The COVID pandemic shutdown gutted the membership rolls of UNITE-HERE – the militant hotel workers union – in California, where the union has three locals. While two of the locals have largely recovered, membership in Los Angeles-based Local 11 remains far below pre-pandemic levels.

Local 11’s anemic membership growth could be a major driver of its sponsorship of a ballot measure to impose a costly web of huge wage hikes and complicated work rules on Anaheim hotels and event centers: the initiative allows them to escape these costly provisions by unionizing.

There are two other UNITE-HERE locals in California: San Francisco-based Local 2 and San Diego-based Local 30. While all three suffered membership and revenue losses, Locals 2 and 30 have largely rebounded while Local 11 is still well under pre-pandemic membership levels.

Labor union locals (except those solely representing state, county, or municipal employees) must file an annual report known as an LM-2 with the U.S. Department of Labor, which disclose information such as membership, payroll, revenues, and expenditures, liabilities, and assets, and other financial and operations information.

The pandemic caused Local 2’s membership to drop 72% by the end of 2020: from 12,045 members to 3,342 members. By the end of 2022, the union had recovered to 11,874 members. Its total revenues were $11,264,142 at the end of 2019 and stood at $10,943,995 at the end of 2022 – nearly back to pre-pandemic levels.

Local 30 entered the pandemic with 4,181 members and weathered 2020 relatively intact before dropping to 2,835 members by the close of 2021. As the shutdown lifted, its membership snapped back to pre-pandemic levels at 4,014. Local 30’s revenues were $4,944,810 before the pandemic and had climbed back to $4,030,495 by the end of 2022.

Neither local raised its membership dues during that period.

UNITE-HERE Local 11 Lags Far Behind

Local 11 has not staged a similar recovery.

Like its sister locals, UNITE-HERE Local 11’s membership rolls tanked during the pandemic shutdown, shrinking more than 70% from 28,649 to 8,440 at the end of 2020.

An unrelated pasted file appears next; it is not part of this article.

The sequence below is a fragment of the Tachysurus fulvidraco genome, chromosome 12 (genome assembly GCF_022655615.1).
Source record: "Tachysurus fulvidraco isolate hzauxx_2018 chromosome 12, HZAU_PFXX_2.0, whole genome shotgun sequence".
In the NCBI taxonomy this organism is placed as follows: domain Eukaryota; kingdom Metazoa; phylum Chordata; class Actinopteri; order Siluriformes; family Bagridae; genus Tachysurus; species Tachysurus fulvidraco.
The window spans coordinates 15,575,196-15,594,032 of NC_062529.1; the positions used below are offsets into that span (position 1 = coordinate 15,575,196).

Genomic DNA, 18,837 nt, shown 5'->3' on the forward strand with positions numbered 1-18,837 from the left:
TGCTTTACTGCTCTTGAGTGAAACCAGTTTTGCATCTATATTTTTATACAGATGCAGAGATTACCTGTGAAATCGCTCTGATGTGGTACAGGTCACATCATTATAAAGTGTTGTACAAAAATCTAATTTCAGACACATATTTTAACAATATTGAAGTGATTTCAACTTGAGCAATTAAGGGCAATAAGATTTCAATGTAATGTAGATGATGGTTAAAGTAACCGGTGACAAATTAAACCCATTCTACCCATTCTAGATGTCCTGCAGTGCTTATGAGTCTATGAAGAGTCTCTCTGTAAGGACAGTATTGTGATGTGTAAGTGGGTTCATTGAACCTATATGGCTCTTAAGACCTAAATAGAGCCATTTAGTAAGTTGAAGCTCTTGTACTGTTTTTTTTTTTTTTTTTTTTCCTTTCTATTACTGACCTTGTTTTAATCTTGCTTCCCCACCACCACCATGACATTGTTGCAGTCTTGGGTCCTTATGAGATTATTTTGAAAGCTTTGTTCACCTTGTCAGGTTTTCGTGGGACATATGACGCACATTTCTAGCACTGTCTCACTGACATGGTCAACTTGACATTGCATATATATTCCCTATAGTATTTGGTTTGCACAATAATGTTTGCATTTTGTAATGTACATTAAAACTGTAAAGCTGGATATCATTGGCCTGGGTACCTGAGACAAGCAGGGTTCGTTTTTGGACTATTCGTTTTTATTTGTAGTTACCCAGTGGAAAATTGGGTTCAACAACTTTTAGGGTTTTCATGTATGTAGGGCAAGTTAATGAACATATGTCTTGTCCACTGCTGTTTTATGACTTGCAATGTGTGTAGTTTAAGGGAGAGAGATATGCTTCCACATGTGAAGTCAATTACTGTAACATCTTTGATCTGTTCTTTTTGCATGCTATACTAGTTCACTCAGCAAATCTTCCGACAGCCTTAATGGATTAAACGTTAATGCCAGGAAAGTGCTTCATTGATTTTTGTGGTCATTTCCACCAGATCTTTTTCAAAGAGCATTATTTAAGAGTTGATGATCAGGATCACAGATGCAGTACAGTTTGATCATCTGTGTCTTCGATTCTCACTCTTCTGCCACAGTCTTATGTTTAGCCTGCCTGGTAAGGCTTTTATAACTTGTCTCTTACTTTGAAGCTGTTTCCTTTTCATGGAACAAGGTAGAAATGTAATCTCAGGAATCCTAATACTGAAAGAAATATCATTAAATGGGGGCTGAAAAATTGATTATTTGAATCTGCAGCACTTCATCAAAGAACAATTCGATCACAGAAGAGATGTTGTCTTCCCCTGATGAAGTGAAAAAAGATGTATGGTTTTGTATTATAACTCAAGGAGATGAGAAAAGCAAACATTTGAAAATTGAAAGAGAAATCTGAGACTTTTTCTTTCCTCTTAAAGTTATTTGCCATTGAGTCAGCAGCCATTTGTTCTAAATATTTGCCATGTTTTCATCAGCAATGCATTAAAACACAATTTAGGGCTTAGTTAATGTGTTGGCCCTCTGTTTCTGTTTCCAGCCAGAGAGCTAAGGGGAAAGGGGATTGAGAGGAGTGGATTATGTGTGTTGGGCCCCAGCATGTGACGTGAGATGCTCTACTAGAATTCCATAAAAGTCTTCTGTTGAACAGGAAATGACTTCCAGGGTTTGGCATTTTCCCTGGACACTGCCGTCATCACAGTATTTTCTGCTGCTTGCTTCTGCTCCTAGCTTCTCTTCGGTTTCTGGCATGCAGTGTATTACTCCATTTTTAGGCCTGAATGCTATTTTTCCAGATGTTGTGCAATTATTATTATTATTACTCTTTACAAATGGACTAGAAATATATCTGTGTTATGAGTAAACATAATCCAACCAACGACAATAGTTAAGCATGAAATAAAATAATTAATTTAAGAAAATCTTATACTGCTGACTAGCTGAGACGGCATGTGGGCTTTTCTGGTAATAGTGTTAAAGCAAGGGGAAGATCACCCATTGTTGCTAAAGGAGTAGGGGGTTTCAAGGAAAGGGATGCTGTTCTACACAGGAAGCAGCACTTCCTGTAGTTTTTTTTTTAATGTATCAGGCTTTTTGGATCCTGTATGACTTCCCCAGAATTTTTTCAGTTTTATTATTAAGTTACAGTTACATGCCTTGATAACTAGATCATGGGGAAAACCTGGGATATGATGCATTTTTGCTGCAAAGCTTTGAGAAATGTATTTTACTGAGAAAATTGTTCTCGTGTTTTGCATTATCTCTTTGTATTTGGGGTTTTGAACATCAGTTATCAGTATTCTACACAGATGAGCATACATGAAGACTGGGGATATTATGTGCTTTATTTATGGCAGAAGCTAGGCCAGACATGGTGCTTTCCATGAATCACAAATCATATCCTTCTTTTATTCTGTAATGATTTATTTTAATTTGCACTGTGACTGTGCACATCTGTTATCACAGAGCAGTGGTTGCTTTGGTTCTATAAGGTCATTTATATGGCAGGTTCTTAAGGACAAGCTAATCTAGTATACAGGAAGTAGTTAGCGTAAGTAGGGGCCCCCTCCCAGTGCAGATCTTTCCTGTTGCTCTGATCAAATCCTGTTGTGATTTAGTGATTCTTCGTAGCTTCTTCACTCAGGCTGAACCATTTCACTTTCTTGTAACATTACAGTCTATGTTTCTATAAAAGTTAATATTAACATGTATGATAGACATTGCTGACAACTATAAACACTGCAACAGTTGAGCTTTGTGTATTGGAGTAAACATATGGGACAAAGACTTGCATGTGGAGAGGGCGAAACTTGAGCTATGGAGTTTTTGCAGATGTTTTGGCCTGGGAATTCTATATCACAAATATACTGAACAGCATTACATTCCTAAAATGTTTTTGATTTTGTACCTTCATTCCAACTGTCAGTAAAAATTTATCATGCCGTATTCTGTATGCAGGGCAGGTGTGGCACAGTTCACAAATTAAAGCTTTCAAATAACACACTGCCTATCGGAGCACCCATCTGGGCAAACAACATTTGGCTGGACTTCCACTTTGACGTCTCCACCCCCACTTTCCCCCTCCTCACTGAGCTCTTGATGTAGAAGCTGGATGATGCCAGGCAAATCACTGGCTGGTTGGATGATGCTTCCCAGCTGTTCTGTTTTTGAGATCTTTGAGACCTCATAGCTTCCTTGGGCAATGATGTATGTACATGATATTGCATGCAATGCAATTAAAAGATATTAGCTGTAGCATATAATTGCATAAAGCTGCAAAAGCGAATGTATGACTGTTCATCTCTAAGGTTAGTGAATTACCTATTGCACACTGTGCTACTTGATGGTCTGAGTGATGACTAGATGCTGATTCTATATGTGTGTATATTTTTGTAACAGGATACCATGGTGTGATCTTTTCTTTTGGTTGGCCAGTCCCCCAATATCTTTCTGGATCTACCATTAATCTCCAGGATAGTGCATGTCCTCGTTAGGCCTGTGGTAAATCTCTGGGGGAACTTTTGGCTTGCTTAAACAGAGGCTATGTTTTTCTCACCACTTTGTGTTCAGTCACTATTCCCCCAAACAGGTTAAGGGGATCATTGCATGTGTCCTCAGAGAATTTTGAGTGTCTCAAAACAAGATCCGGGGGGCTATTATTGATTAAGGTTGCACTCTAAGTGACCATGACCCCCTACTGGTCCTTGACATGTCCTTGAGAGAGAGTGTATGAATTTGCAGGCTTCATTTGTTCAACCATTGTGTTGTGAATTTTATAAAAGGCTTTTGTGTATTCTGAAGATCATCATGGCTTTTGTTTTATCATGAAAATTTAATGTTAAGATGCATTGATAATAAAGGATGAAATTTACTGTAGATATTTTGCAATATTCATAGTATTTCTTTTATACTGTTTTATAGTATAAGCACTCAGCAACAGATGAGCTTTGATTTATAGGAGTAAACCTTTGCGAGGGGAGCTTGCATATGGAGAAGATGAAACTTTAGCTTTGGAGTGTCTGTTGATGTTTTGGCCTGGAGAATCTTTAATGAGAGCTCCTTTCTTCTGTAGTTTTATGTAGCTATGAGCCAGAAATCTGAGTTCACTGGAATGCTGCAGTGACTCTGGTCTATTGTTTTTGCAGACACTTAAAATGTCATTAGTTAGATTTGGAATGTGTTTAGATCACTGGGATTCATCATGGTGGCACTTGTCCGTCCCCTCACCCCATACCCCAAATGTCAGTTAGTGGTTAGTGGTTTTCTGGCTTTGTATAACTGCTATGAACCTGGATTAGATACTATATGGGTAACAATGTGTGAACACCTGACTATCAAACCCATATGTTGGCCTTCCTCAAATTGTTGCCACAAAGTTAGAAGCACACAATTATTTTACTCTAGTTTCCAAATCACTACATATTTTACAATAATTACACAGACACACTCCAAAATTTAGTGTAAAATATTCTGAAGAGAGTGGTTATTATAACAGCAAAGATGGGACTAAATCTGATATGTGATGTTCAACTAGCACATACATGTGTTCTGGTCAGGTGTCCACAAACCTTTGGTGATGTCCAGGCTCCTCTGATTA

Unlike Locals 2 and 30, however, Local 11’s membership numbers remain sharply below their pre-pandemic numbers, standing at 20,394 at the close of 2022.

The Center for Union Facts, a watchdog group that tracks UNITE-HERE, noted some key differences between how the senior leadership of the three locals manage themselves.

For example, Local 11’s three co-presidents gave themselves large pay raises during the depths of the pandemic, even as their members experienced mass unemployment.

Co-president Ada Briceño got a 10.5% salary boost in 2021, from $118,005 to $130,431 – which followed a $4,000 pay bump in 2020.

Co-presidents Susan Minato and Kurt Peterson got 16% pay raises in 2021, each going from $116,587 to $135,122.

Peterson’s daughter Hannah, who is on the UNITE-HERE Local 11 payroll, received a 7.7% pandemic pay hike, from $58,839 to $63,423.

While Local 11 leaders gave themselves pay raises, the leadership of Locals 2 and 30 took pay cuts. Local 2 President Anand Singh’s pay was cut by 10%, from $96,673 to $86,814.

Local 2 Vice President Luis Cuellar and Secretary-Treasurer Tina Chen took 9% and 4% pay cuts, respectively.

Singh received a small bump in 2022 but his salary remains significantly below its pre-pandemic level.

Local 30’s president and secretary-treasurer took pay cuts of 54% and 44%, respectively.